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Are you looking for an experienced agent to help you buy or sell a home? Contact Jim the Realtor!

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Category Archive: ‘Tips, Advice & Links’

Did The Staging Work?

3056-via-mariposa-028

More notes on staging and its effect on sales.

Staging delivers a great first impression – it’s probably worth it for that.  But staging is just a component of the overall package needed to sell a house – especially for top dollar.

Examples from the weekend:

1. An agent called me on Saturday morning to tell me her client was gushing over the home on Via Mariposa, and they were going to make an offer.  But nothing happened, so I pinged her on Sunday morning.  She got back to me on Sunday night, and said her client re-considered, and decided not to make an offer.  In her case, the staging wasn’t enough.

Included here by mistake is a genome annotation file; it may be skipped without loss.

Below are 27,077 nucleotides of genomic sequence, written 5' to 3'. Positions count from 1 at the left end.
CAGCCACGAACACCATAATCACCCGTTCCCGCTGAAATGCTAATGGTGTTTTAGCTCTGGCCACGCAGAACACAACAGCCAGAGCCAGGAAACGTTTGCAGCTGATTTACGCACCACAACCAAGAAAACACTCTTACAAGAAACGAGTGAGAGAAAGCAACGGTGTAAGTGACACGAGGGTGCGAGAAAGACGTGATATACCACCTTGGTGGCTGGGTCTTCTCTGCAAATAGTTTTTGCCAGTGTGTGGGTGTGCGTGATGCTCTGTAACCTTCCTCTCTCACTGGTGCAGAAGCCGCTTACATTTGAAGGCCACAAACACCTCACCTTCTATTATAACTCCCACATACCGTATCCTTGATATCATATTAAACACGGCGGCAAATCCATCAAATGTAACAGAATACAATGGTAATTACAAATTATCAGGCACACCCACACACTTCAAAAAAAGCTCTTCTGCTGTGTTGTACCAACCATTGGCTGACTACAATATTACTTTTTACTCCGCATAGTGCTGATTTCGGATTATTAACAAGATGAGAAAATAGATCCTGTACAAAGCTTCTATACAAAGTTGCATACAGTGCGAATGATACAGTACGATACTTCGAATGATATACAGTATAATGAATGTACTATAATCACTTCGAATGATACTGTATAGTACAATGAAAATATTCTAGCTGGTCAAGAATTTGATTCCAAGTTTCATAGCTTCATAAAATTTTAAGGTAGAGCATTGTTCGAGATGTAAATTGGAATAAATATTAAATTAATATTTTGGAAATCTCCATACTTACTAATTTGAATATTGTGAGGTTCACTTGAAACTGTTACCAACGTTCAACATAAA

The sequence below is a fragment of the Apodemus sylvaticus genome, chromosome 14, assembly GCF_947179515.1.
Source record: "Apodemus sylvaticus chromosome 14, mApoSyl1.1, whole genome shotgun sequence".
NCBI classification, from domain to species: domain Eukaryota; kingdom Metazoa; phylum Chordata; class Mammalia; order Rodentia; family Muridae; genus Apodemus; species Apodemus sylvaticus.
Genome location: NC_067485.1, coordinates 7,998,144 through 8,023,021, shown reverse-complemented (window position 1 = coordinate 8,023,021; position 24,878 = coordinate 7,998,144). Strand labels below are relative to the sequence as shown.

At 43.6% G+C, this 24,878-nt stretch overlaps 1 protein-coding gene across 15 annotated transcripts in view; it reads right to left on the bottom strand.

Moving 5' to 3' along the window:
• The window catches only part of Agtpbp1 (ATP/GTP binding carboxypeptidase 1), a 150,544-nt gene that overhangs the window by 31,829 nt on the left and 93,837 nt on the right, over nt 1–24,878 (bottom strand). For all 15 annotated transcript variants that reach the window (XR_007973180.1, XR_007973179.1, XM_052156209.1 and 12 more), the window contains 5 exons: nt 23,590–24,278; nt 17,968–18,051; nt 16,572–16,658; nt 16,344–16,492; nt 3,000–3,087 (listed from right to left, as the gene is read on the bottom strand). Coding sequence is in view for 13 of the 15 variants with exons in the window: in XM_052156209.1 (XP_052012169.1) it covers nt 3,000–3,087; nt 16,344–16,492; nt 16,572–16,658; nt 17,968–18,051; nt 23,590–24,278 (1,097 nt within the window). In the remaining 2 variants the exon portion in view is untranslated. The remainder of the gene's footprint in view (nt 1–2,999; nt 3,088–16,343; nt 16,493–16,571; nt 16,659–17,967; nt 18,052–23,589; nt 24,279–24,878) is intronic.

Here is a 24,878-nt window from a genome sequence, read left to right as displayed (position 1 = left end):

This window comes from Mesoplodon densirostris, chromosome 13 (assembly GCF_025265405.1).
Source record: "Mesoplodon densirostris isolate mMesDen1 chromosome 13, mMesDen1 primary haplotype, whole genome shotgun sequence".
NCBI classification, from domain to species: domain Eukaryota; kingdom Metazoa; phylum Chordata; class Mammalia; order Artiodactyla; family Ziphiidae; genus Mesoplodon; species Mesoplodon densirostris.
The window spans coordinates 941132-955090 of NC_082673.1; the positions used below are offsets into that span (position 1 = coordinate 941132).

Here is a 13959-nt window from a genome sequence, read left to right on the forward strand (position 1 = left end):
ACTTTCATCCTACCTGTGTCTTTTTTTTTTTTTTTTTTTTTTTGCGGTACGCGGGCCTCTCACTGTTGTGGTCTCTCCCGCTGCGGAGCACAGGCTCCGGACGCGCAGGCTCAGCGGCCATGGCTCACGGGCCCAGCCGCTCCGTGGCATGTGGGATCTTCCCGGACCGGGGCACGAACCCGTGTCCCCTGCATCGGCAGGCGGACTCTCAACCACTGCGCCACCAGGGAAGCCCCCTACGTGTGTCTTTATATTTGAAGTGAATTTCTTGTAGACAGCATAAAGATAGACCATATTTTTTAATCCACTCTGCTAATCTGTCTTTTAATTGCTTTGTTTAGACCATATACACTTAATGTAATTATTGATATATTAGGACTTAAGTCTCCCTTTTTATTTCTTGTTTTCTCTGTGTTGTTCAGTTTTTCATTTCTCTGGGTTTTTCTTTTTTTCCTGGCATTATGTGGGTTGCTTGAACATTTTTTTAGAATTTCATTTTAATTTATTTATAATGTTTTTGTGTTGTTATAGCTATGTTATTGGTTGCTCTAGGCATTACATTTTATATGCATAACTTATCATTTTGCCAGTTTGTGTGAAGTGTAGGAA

2.  A lady asked me at open house, “I wonder what this house looks like without the staging?”  Some buyers want to see beyond the staging.

3.  Kayla said, “I’m not a big fan of the blue/teal color combination”.  The staging will have a different impact on different people.

4.  An example where staging really paid off was with the out-of-town buyers. There were multiple out-of-towners viewing homes via FaceTime, Skype, and video – the staging has to have a positive impact when you are looking at a small screen from afar. The eventual winner at Via Mariposa was one of them – a family member saw it in person, and online photos and video did the rest.